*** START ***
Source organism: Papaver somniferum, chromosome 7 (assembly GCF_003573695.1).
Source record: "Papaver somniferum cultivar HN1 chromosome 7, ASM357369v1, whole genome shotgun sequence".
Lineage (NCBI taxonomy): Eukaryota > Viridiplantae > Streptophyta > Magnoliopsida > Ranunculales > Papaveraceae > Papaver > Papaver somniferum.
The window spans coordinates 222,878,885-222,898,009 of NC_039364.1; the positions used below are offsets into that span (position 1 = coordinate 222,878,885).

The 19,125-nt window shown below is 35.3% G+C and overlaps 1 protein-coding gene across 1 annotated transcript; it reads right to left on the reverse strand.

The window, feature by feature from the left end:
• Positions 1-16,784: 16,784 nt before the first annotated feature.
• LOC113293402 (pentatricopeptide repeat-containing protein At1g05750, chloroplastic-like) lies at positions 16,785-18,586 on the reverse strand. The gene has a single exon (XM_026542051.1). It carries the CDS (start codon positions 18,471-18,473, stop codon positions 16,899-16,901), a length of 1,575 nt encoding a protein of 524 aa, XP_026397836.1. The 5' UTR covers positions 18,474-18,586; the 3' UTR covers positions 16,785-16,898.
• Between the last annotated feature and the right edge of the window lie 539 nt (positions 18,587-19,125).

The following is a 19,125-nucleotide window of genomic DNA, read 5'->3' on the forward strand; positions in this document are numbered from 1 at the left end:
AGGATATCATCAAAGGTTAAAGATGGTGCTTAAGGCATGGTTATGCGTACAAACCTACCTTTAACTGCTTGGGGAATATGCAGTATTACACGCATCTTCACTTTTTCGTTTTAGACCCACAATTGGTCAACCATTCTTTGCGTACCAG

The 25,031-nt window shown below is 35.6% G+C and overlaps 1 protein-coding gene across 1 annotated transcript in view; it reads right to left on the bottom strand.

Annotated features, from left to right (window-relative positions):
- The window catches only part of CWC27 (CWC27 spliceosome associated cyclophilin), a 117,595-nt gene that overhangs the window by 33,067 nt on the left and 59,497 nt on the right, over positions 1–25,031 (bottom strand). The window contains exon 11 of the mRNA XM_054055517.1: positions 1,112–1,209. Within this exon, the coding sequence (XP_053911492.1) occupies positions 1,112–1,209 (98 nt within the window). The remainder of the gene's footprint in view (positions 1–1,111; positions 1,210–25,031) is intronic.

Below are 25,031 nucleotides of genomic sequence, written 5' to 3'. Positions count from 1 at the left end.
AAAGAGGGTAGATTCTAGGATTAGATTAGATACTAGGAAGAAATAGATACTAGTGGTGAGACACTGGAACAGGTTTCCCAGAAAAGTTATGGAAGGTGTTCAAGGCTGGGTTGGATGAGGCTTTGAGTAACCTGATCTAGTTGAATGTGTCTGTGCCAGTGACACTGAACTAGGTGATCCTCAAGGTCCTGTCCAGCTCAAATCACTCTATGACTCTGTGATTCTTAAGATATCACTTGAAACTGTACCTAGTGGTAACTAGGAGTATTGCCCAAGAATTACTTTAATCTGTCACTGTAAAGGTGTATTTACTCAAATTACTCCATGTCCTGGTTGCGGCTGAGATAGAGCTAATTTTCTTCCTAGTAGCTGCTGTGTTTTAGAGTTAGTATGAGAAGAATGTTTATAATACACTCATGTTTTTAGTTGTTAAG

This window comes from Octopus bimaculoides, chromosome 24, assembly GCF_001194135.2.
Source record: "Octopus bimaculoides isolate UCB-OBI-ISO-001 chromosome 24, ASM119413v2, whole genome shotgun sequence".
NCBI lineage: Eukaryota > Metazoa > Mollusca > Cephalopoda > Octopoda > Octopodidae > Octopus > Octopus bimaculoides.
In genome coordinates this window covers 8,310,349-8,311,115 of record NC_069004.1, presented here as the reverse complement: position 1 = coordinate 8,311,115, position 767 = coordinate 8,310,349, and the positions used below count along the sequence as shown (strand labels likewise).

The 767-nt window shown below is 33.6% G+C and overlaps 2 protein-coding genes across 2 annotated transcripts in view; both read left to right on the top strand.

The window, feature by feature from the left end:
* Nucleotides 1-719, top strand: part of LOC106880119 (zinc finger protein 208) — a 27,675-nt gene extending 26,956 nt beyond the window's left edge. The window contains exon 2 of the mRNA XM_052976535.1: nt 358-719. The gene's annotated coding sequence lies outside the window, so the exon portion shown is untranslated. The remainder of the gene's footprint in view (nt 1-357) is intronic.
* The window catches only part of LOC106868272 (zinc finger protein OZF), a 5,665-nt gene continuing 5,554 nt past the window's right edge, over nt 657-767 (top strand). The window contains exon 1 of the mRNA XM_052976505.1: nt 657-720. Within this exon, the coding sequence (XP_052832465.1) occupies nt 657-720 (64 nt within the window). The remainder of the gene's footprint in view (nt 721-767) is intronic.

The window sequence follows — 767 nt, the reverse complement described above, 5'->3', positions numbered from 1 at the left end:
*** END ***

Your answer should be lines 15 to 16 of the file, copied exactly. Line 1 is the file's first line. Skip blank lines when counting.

Below are 25,031 nucleotides of genomic sequence, written 5' to 3'. Positions count from 1 at the left end.
AAAGAGGGTAGATTCTAGGATTAGATTAGATACTAGGAAGAAATAGATACTAGTGGTGAGACACTGGAACAGGTTTCCCAGAAAAGTTATGGAAGGTGTTCAAGGCTGGGTTGGATGAGGCTTTGAGTAACCTGATCTAGTTGAATGTGTCTGTGCCAGTGACACTGAACTAGGTGATCCTCAAGGTCCTGTCCAGCTCAAATCACTCTATGACTCTGTGATTCTTAAGATATCACTTGAAACTGTACCTAGTGGTAACTAGGAGTATTGCCCAAGAATTACTTTAATCTGTCACTGTAAAGGTGTATTTACTCAAATTACTCCATGTCCTGGTTGCGGCTGAGATAGAGCTAATTTTCTTCCTAGTAGCTGCTGTGTTTTAGAGTTAGTATGAGAAGAATGTTTATAATACACTCATGTTTTTAGTTGTTAAG